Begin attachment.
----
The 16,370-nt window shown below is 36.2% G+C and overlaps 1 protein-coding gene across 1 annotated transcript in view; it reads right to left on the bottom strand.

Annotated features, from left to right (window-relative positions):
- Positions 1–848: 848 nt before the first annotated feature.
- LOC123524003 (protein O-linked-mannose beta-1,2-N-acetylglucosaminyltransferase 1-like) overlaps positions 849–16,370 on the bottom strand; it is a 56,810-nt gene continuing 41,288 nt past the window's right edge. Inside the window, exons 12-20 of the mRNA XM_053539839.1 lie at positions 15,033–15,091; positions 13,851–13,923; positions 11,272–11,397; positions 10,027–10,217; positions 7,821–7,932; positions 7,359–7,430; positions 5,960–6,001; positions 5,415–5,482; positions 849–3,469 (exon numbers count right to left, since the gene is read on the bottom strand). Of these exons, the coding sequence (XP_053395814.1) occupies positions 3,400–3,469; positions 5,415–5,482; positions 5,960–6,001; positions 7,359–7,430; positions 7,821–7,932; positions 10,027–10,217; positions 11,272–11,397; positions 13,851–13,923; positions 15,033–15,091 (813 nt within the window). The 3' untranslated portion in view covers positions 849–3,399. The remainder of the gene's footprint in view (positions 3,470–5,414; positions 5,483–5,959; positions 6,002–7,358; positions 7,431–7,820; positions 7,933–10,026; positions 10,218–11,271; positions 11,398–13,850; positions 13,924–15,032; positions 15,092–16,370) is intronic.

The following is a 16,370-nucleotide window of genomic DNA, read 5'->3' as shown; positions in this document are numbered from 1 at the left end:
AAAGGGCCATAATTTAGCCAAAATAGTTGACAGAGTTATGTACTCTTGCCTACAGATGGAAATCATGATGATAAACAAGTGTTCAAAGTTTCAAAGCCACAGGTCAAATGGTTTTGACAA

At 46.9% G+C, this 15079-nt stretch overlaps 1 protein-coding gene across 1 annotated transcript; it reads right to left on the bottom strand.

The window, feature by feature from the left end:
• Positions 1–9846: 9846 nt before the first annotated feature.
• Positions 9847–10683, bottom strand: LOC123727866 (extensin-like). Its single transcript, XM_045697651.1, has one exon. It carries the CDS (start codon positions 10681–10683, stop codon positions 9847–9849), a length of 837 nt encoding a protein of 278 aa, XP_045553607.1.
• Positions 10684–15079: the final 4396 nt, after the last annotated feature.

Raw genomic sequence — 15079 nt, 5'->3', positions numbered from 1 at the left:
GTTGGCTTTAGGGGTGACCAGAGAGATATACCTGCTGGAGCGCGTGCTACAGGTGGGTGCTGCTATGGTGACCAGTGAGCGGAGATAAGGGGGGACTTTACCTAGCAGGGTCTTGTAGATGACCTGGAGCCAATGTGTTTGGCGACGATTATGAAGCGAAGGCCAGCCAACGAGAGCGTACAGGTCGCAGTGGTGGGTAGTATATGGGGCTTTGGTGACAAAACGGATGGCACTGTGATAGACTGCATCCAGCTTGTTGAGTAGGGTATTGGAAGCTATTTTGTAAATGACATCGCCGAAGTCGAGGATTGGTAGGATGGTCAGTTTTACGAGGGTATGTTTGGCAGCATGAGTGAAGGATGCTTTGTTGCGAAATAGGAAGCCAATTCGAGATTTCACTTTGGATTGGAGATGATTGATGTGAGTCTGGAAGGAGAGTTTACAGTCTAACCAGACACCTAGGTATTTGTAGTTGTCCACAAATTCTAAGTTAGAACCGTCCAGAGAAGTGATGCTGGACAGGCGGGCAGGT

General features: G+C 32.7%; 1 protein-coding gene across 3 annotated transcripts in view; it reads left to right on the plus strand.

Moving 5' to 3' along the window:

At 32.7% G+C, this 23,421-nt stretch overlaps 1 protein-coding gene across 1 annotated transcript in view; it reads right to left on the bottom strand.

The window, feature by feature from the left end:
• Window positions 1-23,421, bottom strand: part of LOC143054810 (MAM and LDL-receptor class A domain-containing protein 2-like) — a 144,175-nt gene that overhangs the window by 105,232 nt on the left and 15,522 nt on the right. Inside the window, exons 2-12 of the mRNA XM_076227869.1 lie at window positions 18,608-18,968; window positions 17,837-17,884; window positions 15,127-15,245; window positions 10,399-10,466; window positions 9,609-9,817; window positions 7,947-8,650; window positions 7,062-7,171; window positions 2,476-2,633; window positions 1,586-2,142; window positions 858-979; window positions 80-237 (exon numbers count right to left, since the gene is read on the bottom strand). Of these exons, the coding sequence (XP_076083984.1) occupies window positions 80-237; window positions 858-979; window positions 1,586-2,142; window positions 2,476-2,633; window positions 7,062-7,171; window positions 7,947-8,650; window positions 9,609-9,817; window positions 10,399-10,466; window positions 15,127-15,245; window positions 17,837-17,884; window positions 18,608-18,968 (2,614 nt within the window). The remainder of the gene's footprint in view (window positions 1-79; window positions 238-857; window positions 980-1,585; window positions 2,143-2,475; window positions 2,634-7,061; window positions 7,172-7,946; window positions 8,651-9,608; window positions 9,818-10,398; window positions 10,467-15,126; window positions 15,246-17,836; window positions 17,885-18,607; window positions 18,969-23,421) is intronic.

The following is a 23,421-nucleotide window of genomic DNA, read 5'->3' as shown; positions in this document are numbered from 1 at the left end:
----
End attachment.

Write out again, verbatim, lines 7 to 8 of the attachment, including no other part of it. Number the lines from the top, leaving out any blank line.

At 46.9% G+C, this 15079-nt stretch overlaps 1 protein-coding gene across 1 annotated transcript; it reads right to left on the bottom strand.

The window, feature by feature from the left end: